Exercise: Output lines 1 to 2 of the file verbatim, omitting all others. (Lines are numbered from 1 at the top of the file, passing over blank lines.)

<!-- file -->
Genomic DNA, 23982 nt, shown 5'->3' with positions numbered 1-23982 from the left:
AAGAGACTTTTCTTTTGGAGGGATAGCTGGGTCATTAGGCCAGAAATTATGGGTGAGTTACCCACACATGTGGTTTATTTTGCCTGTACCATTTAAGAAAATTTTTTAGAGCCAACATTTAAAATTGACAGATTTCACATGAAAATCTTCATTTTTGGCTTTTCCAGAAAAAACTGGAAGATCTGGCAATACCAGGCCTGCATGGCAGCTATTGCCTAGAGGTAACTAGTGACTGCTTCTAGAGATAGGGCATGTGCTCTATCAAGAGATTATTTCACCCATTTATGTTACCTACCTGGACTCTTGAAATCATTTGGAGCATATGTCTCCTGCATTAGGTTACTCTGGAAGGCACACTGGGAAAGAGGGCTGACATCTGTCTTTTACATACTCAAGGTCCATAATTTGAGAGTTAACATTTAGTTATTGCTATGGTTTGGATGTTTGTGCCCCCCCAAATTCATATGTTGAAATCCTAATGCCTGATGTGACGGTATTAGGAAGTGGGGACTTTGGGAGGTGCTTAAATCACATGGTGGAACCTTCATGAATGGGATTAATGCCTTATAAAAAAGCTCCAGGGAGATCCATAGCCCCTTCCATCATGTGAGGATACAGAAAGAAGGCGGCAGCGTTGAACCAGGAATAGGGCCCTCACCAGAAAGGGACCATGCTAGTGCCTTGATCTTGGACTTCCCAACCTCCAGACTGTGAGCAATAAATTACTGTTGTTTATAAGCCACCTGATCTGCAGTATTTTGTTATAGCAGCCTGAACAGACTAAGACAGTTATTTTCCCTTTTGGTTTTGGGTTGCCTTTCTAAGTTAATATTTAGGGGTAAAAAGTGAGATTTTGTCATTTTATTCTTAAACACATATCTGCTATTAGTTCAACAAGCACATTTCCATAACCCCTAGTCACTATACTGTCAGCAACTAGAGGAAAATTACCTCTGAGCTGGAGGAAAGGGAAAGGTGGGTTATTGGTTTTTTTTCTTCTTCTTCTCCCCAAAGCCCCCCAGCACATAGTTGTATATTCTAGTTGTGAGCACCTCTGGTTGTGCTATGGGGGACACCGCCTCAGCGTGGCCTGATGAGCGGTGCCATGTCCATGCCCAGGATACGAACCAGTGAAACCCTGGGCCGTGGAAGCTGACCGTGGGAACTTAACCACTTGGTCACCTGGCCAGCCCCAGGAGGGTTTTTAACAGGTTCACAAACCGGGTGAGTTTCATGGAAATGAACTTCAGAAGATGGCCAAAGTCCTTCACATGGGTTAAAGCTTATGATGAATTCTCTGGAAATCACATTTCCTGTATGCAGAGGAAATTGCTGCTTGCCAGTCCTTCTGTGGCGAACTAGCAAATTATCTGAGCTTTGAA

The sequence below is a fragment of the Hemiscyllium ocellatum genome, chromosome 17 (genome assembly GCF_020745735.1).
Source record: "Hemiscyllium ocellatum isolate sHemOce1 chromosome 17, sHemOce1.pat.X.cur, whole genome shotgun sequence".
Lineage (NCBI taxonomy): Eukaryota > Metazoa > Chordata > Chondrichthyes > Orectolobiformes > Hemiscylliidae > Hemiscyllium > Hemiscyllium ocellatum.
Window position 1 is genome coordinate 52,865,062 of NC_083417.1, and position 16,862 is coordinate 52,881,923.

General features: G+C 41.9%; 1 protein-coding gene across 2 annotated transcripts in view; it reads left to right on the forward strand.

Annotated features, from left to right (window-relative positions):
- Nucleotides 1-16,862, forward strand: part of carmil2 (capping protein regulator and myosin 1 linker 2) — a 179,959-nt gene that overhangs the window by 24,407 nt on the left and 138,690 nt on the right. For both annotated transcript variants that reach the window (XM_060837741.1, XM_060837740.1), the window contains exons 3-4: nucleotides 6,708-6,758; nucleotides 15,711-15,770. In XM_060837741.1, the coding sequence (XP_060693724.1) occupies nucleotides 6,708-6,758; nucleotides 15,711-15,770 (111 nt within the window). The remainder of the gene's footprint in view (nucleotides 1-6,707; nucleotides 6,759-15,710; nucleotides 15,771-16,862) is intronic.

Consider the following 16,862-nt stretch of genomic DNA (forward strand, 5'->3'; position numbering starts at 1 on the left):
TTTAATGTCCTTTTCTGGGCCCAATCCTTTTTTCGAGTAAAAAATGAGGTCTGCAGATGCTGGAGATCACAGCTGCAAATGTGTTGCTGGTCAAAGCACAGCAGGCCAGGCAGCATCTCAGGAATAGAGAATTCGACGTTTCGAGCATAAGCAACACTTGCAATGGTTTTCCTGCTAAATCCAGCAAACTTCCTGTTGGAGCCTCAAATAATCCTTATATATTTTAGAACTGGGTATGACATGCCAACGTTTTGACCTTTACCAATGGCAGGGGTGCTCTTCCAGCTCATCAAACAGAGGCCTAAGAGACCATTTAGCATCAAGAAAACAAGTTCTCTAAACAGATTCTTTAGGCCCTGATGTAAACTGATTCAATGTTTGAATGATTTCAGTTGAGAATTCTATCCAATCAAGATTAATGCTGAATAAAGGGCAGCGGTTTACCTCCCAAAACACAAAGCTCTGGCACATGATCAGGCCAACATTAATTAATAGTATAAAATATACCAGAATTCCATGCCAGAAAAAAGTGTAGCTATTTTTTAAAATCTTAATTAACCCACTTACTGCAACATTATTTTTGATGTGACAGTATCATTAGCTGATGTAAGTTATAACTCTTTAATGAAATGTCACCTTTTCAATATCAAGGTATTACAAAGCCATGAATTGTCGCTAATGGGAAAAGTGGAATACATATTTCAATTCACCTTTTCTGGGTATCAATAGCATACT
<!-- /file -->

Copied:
Genomic DNA, 23982 nt, shown 5'->3' with positions numbered 1-23982 from the left:
AAGAGACTTTTCTTTTGGAGGGATAGCTGGGTCATTAGGCCAGAAATTATGGGTGAGTTACCCACACATGTGGTTTATTTTGCCTGTACCATTTAAGAAAATTTTTTAGAGCCAACATTTAAAATTGACAGATTTCACATGAAAATCTTCATTTTTGGCTTTTCCAGAAAAAACTGGAAGATCTGGCAATACCAGGCCTGCATGGCAGCTATTGCCTAGAGGTAACTAGTGACTGCTTCTAGAGATAGGGCATGTGCTCTATCAAGAGATTATTTCACCCATTTATGTTACCTACCTGGACTCTTGAAATCATTTGGAGCATATGTCTCCTGCATTAGGTTACTCTGGAAGGCACACTGGGAAAGAGGGCTGACATCTGTCTTTTACATACTCAAGGTCCATAATTTGAGAGTTAACATTTAGTTATTGCTATGGTTTGGATGTTTGTGCCCCCCCAAATTCATATGTTGAAATCCTAATGCCTGATGTGACGGTATTAGGAAGTGGGGACTTTGGGAGGTGCTTAAATCACATGGTGGAACCTTCATGAATGGGATTAATGCCTTATAAAAAAGCTCCAGGGAGATCCATAGCCCCTTCCATCATGTGAGGATACAGAAAGAAGGCGGCAGCGTTGAACCAGGAATAGGGCCCTCACCAGAAAGGGACCATGCTAGTGCCTTGATCTTGGACTTCCCAACCTCCAGACTGTGAGCAATAAATTACTGTTGTTTATAAGCCACCTGATCTGCAGTATTTTGTTATAGCAGCCTGAACAGACTAAGACAGTTATTTTCCCTTTTGGTTTTGGGTTGCCTTTCTAAGTTAATATTTAGGGGTAAAAAGTGAGATTTTGTCATTTTATTCTTAAACACATATCTGCTATTAGTTCAACAAGCACATTTCCATAACCCCTAGTCACTATACTGTCAGCAACTAGAGGAAAATTACCTCTGAGCTGGAGGAAAGGGAAAGGTGGGTTATTGGTTTTTTTTCTTCTTCTTCTCCCCAAAGCCCCCCAGCACATAGTTGTATATTCTAGTTGTGAGCACCTCTGGTTGTGCTATGGGGGACACCGCCTCAGCGTGGCCTGATGAGCGGTGCCATGTCCATGCCCAGGATACGAACCAGTGAAACCCTGGGCCGTGGAAGCTGACCGTGGGAACTTAACCACTTGGTCACCTGGCCAGCCCCAGGAGGGTTTTTAACAGGTTCACAAACCGGGTGAGTTTCATGGAAATGAACTTCAGAAGATGGCCAAAGTCCTTCACATGGGTTAAAGCTTATGATGAATTCTCTGGAAATCACATTTCCTGTATGCAGAGGAAATTGCTGCTTGCCAGTCCTTCTGTGGCGAACTAGCAAATTATCTGAGCTTTGAA